Sun's standards apparently set at, "Owns white flowers".
     For a lot of the episode, the flashbacks felt very much like an unnecessary add-on, with the central plot around Sun and Jin being only as a bookend to a larger plot that looked at the dynamics surrounding the Caves. As Sayid points out, Jack is quick to create a potentially camp-splitting idea so soon after his whole "Live Together, Die Alone" speech. Had it been me I would have elected a core group of people to remain behind on the beach and maintain the signal fire, with people going back and forth. This is however TV-land, and so the great strife that this creates makes for some decent drama.
     I just wish some of that decent drama had touched our centric characters. I mean come on, the Korean people who have been seperated from the group all this time, one of them can speak English. This should be a big deal, and yet that story doesn't carry the episode. We get some insight into their past lives and perhaps a reason why Jin's appeared to be such a dick all this time, but I'd much rather look at Locke and his attempts to help Charlie's heroin addiction. Which is lucky, really, because that's the focus of next week's story. This week lacked focus, and it shone of a lack of confidence that Sun was a footnote in her own centric story.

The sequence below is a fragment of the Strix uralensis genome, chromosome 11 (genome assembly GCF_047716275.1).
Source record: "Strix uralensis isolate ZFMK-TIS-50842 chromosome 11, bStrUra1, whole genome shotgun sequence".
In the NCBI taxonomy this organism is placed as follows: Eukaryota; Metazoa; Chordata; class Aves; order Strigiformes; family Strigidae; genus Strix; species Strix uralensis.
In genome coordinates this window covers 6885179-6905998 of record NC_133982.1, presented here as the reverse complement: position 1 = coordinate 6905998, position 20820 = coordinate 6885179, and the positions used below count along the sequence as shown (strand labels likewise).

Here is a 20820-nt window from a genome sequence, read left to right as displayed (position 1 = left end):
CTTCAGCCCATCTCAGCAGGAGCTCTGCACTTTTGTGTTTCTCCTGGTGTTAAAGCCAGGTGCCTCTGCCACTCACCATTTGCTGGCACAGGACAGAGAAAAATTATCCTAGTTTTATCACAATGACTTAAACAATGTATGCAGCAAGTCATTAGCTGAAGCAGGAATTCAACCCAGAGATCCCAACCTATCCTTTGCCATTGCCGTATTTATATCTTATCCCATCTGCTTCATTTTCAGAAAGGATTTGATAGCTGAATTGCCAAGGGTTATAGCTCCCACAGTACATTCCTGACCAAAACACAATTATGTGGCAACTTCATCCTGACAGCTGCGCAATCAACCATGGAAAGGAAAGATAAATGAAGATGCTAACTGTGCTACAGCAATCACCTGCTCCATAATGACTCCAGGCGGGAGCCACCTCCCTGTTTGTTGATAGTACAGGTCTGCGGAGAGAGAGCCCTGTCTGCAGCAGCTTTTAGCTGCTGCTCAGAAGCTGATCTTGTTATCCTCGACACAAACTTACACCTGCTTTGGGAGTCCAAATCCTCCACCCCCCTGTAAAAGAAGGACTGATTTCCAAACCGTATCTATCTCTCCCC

NEXT WEEK: You all everybody gonna see Charlie compared to The Moth.

Monday, 29 July 2013

Review: Doctor Who 4.16: The Waters of Mars

I guess we're here. The last aired episode of NuWho that I've yet to cover. It's really been fun looking over Ten's era again, and I think now that I've got a much clearer image of the way that he and his era were written. What went right and what went wrong. In a week or so I head back to 1975 to resume my runthrough of the Classic Series, but this is my last review of pre-broadcast NuWho. Here goes.
The Time Lord Victorius
Doctor Who - Season 30, Episode Sixteen - The Waters Of Mars
Written 27/4/13